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Epithelial-mesenchymal transition in haematopoietic stem cell development and homeostasis.

October 1 2018

Review paper

Hamidi S, Sheng G.

J Biochem. 2018 Oct 1;164(4):265-275. doi: 10.1093/jb/mvy063. Review.

In simple language:
Given the role of EMT master regulators in normal and pathologic hematopoiesis, Dr. Sofiane Hamidi in Prof. Guojun Sheng's lab hypothesized that a unicellular EMT/MET process is involved in the maintenance of HSC homeostasis through its interactions with other cellular components in the niche.

Review summary:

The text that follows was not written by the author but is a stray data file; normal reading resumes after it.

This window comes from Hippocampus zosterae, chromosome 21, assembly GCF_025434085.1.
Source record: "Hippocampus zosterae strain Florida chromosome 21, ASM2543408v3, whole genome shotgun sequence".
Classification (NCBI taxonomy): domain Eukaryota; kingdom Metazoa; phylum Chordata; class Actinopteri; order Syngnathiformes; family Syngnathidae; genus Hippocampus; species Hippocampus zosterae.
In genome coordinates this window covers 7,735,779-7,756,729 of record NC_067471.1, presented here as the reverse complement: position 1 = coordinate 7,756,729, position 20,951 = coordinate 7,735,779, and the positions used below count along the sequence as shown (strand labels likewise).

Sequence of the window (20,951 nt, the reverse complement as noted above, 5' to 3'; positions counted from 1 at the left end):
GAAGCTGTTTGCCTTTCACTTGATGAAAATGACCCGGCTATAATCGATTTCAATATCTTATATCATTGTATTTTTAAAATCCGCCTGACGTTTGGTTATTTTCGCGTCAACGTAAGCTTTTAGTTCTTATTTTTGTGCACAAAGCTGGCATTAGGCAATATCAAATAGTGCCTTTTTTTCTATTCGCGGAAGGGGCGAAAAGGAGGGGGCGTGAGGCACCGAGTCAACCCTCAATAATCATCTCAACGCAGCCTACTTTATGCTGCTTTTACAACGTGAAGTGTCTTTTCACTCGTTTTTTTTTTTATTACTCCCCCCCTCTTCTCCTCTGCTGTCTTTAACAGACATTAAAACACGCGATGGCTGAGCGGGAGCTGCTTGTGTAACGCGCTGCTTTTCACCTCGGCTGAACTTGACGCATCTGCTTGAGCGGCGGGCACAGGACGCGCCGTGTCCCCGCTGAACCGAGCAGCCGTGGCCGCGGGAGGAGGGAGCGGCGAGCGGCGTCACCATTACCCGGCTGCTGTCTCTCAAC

Epithelial-mesenchymal transition (EMT) is a morphogenetic process of cells that adopt an epithelial organization in their developmental ontogeny or homeostatic maintenance. Abnormalities in EMT regulation result in many malignant tumours in the human body. Tumours associated with the haematopoietic system, however, are traditionally not considered to involve EMT and haematopoietic stem cells (HSCs) are generally not associated with epithelial characteristics. In this review, we discuss the ontogeny and homeostasis of adult HSCs in the context of EMT intermediate states. We provide evidence that cell polarity regulation is critical for both HSC formation from embryonic dorsal aorta and HSC self-renewal and differentiation in adult bone marrow. HSC polarity is controlled by the same set of surface and transcriptional regulators as those described in canonical EMT processes. With an emphasis on partial EMT, we propose that the concept of EMT can be similarly applied in the study of HSC generation, maintenance and pathogenesis.